Saturday, April 8, 2017

Resources for Children’s Book Writers

This is the handout for my workshop at the UNM writing conference.

Books: The Idiot’s Guide to Children’s Book Publishing, by Harold Underdown, explains everything from the genres to how to find a publisher. Underdown also has FAQs about the children’s book industry, and publisher updates, on his website. The Way to Write for Children, by Joan Aiken, is also recommended.  The Writer’s Bookstore and Writer’s Digest offer books on writing for children and basic writing craft, plus market guides.

You Can Write for Children: How to Write Great Stories, Articles, and Books for Kids and Teenagers, by Chris Eboch, offers an overview on writing for young people. Learn how to find ideas and develop those ideas into stories, articles, and books. Understand the basics of character development, plot, setting, and theme – and some advanced elements, along with how to use point of view, dialogue, and thoughts. Finally, learn about editing your work and getting critiques.

You Can Write for Children: How to Write Great Stories, Articles, and Books for Kids and Teenagers is available for the Kindle, in paperback, or in Large Print paperback.

Chris Eboch’s Advanced Plotting is designed for the intermediate and advanced writer: you’ve finished a few manuscripts, read books and articles on writing, taken some classes, attended conferences. But you still struggle with plot, or suspect that your plotting needs work.

This really is helping me a lot. It's written beautifully and to-the-point. The essays really help you zero in on your own problems in your manuscript. The Plot Outline Exercise is a great tool!

The Society of Children’s Book Writers and Illustrators  (first year $95, then $80 yearly) provides informational publications on the art and business of writing and illustrating. SCBWI also publishes a bimonthly newsletter and offers awards and grants for published works and works in progress. SCBWI members can join discussion boards. The SCBWI has an annual Summer Conference in Los Angeles and events around the US and the world. Learn more, or find out what’s happening in your region, via the organization’s main website.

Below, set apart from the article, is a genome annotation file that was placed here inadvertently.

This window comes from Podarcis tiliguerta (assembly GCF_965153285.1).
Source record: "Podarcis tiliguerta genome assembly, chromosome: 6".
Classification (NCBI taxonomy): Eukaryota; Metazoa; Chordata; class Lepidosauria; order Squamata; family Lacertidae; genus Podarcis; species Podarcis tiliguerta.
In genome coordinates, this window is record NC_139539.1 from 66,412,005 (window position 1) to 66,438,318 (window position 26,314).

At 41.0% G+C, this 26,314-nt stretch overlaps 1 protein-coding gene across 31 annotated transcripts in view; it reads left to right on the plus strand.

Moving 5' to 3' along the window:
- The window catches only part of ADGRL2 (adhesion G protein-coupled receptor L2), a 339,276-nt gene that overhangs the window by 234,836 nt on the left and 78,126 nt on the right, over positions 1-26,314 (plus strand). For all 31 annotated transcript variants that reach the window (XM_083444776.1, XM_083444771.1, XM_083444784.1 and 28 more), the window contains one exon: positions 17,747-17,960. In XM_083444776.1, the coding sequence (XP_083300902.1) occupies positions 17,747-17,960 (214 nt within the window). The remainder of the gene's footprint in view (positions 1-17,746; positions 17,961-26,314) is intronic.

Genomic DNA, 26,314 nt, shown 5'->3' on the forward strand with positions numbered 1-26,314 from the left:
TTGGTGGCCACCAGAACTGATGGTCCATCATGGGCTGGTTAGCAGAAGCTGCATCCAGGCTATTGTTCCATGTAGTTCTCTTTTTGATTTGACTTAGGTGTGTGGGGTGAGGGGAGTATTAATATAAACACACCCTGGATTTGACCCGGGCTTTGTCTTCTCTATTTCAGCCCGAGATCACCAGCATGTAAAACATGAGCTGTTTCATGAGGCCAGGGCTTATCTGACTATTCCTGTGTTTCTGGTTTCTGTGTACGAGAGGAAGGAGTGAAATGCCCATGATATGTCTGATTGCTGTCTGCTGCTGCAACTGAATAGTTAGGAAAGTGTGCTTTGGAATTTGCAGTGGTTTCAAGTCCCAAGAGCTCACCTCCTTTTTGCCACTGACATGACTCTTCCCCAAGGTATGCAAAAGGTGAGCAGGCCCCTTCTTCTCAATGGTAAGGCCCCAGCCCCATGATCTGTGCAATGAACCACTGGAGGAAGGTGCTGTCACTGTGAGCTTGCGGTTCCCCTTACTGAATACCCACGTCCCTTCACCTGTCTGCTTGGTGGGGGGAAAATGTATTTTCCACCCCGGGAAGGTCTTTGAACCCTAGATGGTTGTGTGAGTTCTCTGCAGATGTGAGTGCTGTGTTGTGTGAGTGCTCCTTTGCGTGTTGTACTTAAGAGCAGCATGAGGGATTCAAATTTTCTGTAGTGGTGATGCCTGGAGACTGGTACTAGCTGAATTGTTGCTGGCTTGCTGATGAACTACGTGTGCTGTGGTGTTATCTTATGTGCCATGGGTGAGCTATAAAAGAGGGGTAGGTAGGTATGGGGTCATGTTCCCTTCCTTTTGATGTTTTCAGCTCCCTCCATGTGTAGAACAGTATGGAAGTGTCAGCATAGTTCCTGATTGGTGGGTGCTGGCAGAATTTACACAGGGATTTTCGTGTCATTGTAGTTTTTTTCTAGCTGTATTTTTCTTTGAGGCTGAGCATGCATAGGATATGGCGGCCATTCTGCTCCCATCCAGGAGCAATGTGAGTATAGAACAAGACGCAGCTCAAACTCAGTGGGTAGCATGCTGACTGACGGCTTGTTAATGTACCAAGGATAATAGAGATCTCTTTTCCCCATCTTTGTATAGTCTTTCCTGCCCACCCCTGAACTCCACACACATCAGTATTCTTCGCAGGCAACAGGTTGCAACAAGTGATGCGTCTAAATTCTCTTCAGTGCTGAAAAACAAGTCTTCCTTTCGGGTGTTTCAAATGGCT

SCBWI-New Mexico, our regional branch, sends out weekly e-lerts (email notices) about our programs, other local events, and industry information. Contact elerts to get on the mailing list. We also put out a quarterly newsletter on the web site. Visit the region’s page at the organization’s main website for activities and our latest newsletter.

We have monthly Shop Talks in Albuquerque, the second Tuesday of each month, from 7-8:30 at North Domingo Baca Multigenerational Center. These feature short workshops or discussions, followed by social time. Topics and location are announced through the e-lerts.

A peer critique group meets on the third Saturday of the month, from 1:30 to 3:30 at the Erna Ferguson Library community room.

Helpful blogs:
  • Agent Mary Kole runs this blog for readers and writers of children’s literature.

Critiques by Chris: $2 per page for novels; $40 for works up to 1000 words (picture books, stories, or articles). This provides a critique letter of editorial comments on plot, characterization, flow, language, etc. (1-2 pages for short work, 4-6 pages for novels), plus notes written on the manuscript. Learn more at her website “for writers” page.

Chris Eboch is the author of over 40 books for children, including nonfiction and fiction, early reader through teen. Her novels for ages nine and up include The Eyes of Pharaoh, a mystery in ancient Egypt; The Well of Sacrifice, a Mayan adventure; The Genie’s Gift, a middle eastern fantasy; and the Haunted series, about kids who travel with a ghost hunter TV show, which starts with The Ghost on the Stairs. Her writing craft books include You Can Write for Children: How to Write Great Stories, Articles, and Books for Kids and Teenagers, and Advanced Plotting.

Learn more at or her Amazon page, or check out her writing tips at her Write Like a Pro! blog.

1 comment:

  1. Another great resource: Nancy Sanders has a variety of worksheets, including some to help analyze or plan a manuscript.